1. Anytime we noticed Wenxin mistreating Katherine, our first move was to comfort her. We'd give her a hug and some encouraging words -- even before we addressed the behavior with Wenxin. It was important for her to know that we had her back -- that we were committed to protecting her. And it was important for Wenxin to see that we took our jobs as parents seriously -- that he could trust us to keep everyone in the family physically and emotionally safe.

2. We got creative about how to teach Wenxin our expectations for family behavior, even before he had the language to really have a discussion.

I made this chart on my computer. I printed and laminated two copies, putting one on the fridge and carrying one in the car. Even with the language barrier, Wenxin could grasp these three simple rules.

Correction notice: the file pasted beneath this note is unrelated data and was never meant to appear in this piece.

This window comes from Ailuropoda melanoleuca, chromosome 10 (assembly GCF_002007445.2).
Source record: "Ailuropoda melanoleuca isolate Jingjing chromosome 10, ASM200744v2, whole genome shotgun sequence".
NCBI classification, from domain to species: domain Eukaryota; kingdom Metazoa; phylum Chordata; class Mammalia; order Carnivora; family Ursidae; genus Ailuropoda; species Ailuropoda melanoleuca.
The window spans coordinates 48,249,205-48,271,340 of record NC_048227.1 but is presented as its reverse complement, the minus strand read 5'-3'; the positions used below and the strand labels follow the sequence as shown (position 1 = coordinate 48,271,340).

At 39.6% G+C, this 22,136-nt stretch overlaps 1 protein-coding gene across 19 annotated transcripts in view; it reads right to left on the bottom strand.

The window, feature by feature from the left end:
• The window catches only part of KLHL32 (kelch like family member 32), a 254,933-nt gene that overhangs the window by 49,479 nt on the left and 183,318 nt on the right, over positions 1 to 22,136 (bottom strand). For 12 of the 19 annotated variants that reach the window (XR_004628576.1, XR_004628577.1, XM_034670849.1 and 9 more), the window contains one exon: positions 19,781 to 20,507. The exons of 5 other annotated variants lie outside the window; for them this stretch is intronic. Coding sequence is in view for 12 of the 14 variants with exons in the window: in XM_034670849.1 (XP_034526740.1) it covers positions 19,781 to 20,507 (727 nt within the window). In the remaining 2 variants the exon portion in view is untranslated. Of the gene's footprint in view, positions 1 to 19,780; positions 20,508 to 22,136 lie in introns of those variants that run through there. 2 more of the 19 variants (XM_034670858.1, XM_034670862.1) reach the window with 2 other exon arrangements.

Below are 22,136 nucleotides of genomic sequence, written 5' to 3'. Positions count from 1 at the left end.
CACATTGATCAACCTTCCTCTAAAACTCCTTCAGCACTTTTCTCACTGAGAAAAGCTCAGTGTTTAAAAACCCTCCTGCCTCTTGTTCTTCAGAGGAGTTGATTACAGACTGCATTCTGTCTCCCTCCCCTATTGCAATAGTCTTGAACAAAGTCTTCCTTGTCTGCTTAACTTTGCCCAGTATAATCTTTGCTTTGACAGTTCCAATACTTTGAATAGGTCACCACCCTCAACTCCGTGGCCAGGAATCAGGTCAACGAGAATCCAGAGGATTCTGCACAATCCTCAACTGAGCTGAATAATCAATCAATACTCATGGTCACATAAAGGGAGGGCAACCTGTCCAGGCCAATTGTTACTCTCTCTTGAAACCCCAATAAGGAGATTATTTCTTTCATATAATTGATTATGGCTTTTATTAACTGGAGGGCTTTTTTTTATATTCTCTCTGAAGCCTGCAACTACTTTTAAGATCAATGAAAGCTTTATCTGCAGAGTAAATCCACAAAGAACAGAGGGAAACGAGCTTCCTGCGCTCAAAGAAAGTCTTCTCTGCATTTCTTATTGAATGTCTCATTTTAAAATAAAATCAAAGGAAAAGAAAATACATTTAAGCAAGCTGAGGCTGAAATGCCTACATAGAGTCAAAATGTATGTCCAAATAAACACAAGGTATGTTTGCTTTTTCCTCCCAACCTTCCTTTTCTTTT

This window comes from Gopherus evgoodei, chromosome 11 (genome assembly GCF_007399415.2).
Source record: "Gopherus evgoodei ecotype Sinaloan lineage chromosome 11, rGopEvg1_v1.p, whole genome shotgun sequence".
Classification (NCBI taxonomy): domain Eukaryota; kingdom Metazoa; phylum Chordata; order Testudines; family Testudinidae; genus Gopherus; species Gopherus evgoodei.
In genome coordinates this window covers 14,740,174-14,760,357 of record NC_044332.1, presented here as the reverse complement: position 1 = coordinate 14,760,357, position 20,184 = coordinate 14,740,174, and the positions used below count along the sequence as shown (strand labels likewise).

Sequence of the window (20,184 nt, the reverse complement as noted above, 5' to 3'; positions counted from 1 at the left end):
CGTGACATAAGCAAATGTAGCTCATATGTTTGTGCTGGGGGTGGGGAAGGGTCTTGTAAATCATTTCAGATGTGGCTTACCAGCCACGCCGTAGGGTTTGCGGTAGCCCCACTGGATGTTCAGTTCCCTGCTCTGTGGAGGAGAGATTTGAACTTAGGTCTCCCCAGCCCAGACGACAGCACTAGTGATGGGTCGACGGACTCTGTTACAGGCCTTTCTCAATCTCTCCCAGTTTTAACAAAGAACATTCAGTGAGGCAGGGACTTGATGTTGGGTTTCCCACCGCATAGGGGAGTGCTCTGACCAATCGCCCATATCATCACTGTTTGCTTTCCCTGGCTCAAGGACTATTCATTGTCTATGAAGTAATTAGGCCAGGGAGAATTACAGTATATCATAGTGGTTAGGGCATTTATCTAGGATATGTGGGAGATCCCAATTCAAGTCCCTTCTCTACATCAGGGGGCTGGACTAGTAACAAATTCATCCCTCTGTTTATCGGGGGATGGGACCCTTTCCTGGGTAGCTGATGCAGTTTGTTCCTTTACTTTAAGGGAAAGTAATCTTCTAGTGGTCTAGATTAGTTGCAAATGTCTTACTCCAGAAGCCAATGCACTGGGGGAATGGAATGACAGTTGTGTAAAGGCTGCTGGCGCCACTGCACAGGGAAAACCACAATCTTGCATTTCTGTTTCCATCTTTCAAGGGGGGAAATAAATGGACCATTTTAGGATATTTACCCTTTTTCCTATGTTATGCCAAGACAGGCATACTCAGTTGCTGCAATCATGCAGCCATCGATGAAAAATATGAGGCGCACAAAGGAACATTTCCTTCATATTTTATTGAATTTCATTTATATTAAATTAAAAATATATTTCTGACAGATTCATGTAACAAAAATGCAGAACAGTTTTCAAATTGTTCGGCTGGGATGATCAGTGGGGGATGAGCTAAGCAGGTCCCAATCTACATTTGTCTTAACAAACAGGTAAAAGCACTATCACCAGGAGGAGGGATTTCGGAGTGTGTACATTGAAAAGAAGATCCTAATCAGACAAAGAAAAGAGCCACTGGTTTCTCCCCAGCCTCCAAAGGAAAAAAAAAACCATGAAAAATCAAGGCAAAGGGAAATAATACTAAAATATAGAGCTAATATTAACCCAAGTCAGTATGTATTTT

When he disobeyed one of these rules, we'd refer to this chart, and then, I'd give him a do-over, helping him try again. This gave him success at doing it right. 

Most of the time, that was enough, but if he dug in his heels and refused to correct his own behavior, I'd set a timer for 5 minutes and have him sit in a chair close to me. When the timer sounded, I just dropped the whole matter and let him return to play. 

It took a lot of practice, but it worked. 

Let me say it again. Living in an orphanage is totally different from living in a family. It's wrong for us to expect our new kids to do something they've never been taught how to do. We have to patiently teach them a new way.

So for that whole first year, there was a lot of learning going on at our house. Mike and I were learning new parenting skills. And Wenxin was learning how to live in a family. When he'd been home almost a year, I recorded this little success on this blog.

Every now and then I see a little glimpse of the boy I hope Wenxin is becoming.
Wenxin hated what I prepared for dinner tonight and continued to whine and cry that he was hungry long after we'd finished.